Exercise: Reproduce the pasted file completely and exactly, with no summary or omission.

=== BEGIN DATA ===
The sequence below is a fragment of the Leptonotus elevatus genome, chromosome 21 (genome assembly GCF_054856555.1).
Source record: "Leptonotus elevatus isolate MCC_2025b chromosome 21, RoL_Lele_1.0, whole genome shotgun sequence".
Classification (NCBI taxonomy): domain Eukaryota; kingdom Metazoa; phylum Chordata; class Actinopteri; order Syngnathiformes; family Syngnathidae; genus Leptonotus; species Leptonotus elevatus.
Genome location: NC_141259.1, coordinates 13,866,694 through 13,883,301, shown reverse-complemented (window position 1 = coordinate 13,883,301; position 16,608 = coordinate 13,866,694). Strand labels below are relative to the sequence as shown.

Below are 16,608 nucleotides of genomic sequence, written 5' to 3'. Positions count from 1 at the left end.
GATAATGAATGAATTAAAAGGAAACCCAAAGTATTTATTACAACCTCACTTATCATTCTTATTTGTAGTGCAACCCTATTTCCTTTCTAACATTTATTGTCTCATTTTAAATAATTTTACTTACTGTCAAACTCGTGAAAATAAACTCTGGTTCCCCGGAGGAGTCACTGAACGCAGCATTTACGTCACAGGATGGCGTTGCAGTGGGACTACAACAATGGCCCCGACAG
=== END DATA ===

The sequence below is a fragment of the Leptonotus elevatus genome, chromosome 21 (genome assembly GCF_054856555.1).
Source record: "Leptonotus elevatus isolate MCC_2025b chromosome 21, RoL_Lele_1.0, whole genome shotgun sequence".
Classification (NCBI taxonomy): domain Eukaryota; kingdom Metazoa; phylum Chordata; class Actinopteri; order Syngnathiformes; family Syngnathidae; genus Leptonotus; species Leptonotus elevatus.
Genome location: NC_141259.1, coordinates 13,866,694 through 13,883,301, shown reverse-complemented (window position 1 = coordinate 13,883,301; position 16,608 = coordinate 13,866,694). Strand labels below are relative to the sequence as shown.

Below are 16,608 nucleotides of genomic sequence, written 5' to 3'. Positions count from 1 at the left end.
GATAATGAATGAATTAAAAGGAAACCCAAAGTATTTATTACAACCTCACTTATCATTCTTATTTGTAGTGCAACCCTATTTCCTTTCTAACATTTATTGTCTCATTTTAAATAATTTTACTTACTGTCAAACTCGTGAAAATAAACTCTGGTTCCCCGGAGGAGTCACTGAACGCAGCATTTACGTCACAGGATGGCGTTGCAGTGGGACTACAACAATGGCCCCGACAG